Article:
By Ayza Mahmood, age 14, Roehampton, London
It is the month of October and Halloween, the festival widely celebrated around the globe is a few days away. Halloween is based on ancient traditions that on the day the boundary between the living and the dead is removed and the dead come back to ‘haunt the living’. Halloween is a celebration of dressing up in frightening masks and costumes and going around knocking on doors and asking for sweets.
The concept behind giving sweets to children at the door is a way of protecting your household from the evil and the dead according to Halloween participants. In Islam this would be called ‘shirk’, which means association of anything with God. For example, the worship of idols would be classed as shirk because the idea behind it is that the idol is the worshipper’s god. So, to think that giving sweets on Halloween day is protecting one’s household from the dead is merely shirk because God is Omnipotent (All- Powerful) which means it is only He Who can protect a household or anything for that matter.
The Prophet Muhammad (may peace and blessings of Allah be on him) said that ‘avoid shirk, it is more subtle than footprints [on soft soil]. The Imam of the age, the Promised Messiah (on whom be peace) said that even a ‘hint of shirk is unacceptable to God’.
Hazrat Khalifatul Masih V (may Allah be his Helper) gave us the background of Halloween and explained how wrong the practice was in his Friday sermon of 29 October 2010. Huzoor said Halloween is generally regarded as fun. Huzoor said it should always be remembered that any ‘fun’ that is based on shirk or any harmful way is to be avoided. Huzoor said it was a ‘wrong and displeasing practice’ which was ‘a hidden evil’.
It is undignified for a child to dress up in an absurd manner and go knocking from door to door begging for sweets. And allowing a child to roam the streets at night is prone to harm and danger and a major cause for concern. Is it not a basic moral principle to give instead of take? And allowing one’s child to throw eggs on houses simply because they were not given sweets makes one wonder as to why this practice is even allowed.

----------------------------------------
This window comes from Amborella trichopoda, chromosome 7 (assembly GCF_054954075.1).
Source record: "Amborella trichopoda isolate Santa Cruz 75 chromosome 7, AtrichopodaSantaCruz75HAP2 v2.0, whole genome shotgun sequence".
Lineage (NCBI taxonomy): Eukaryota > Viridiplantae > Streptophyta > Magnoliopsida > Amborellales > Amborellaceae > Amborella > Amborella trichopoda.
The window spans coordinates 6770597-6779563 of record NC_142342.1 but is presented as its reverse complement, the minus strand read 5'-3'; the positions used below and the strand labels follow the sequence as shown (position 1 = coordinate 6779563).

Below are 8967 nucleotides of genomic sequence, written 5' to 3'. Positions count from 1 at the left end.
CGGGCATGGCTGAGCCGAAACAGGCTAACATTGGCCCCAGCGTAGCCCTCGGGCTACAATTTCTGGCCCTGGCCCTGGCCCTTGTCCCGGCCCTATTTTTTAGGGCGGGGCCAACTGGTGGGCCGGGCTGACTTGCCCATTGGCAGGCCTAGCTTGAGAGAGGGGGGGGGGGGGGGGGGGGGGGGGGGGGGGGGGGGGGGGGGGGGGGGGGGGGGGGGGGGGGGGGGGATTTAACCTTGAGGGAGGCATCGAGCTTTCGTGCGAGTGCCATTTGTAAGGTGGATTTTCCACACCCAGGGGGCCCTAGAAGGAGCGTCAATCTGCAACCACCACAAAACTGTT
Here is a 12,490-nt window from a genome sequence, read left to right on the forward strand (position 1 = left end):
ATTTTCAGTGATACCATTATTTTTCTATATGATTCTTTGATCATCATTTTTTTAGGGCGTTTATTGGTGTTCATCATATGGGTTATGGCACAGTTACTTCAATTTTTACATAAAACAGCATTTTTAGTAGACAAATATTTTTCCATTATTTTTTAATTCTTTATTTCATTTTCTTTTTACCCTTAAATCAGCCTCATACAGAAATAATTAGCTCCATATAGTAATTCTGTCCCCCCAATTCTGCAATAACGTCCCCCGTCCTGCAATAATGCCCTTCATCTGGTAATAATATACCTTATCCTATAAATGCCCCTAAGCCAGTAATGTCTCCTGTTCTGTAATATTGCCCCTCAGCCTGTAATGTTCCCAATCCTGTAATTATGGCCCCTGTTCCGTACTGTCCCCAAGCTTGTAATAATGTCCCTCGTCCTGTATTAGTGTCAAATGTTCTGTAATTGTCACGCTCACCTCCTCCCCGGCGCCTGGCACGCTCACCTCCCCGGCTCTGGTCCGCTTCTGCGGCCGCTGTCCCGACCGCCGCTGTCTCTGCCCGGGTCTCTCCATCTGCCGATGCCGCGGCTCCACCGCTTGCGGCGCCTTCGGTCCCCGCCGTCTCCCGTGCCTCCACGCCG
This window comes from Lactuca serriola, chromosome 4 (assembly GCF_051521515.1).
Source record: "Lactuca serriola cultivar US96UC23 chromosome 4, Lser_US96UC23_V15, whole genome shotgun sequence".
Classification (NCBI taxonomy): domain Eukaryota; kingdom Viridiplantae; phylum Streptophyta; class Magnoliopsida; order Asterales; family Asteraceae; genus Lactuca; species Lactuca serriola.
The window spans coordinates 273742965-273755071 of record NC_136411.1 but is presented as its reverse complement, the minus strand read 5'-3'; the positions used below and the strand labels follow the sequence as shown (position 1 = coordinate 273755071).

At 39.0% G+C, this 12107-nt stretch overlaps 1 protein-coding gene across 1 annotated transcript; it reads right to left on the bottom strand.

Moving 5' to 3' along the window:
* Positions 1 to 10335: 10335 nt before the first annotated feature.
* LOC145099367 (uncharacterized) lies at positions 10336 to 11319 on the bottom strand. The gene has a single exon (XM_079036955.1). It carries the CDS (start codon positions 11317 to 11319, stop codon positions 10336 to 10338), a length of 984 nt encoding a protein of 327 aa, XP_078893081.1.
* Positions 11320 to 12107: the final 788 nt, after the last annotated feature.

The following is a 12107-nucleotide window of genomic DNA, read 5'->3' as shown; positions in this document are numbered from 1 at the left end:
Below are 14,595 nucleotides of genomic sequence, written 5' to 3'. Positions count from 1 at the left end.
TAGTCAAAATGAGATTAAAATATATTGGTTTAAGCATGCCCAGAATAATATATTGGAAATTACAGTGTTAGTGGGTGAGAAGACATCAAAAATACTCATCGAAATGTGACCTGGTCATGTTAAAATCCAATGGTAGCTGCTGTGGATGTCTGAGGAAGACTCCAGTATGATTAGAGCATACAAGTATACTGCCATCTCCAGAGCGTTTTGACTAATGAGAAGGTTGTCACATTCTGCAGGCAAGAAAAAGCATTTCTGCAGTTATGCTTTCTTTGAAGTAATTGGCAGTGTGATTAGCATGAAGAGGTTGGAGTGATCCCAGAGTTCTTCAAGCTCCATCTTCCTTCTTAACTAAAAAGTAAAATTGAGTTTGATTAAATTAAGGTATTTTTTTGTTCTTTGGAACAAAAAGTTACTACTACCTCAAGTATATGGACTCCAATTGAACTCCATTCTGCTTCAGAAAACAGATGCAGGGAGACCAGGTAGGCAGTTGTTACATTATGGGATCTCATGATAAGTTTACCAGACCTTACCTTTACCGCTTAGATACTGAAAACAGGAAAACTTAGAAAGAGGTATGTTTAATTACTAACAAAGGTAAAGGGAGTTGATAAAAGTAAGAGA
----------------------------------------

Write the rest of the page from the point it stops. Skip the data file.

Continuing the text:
As an Ahmadi Muslim girl living in the 21st century I have become used to the common question asked of me as to why I do not take part in Halloween. I stay firm in my faith and say there is no need to go around begging for sweets. Halloween mocks the dead including all our ancestors. And anyway God has given us all beautiful faces and why should we spoil them by painting them to make us look like the dead. Life is a blessing that God has bestowed upon us all so why would we ever want to dress up to look like we are not living but rather dead?
Fortunately most people in today’s society are accepting and when I say to people that I do not take part in something they might take part in, the response is usually always reassuring. For example, my neighbour once knocked on my door on Halloween day. She asked my mum if I could go trick or treating with her. My mum gave her sweets and told her politely that we do not celebrate Halloween. She understood and never knocked on our door for Halloween again.
To finish I would like to say that we should try and make positive changes to our society but I find Halloween is a way of dehumanizing everyone. We should be taking steps to better our society instead of disguising as macabre creatures. Life is far too precious to be taken for granted and for us to dress up looking like the dead.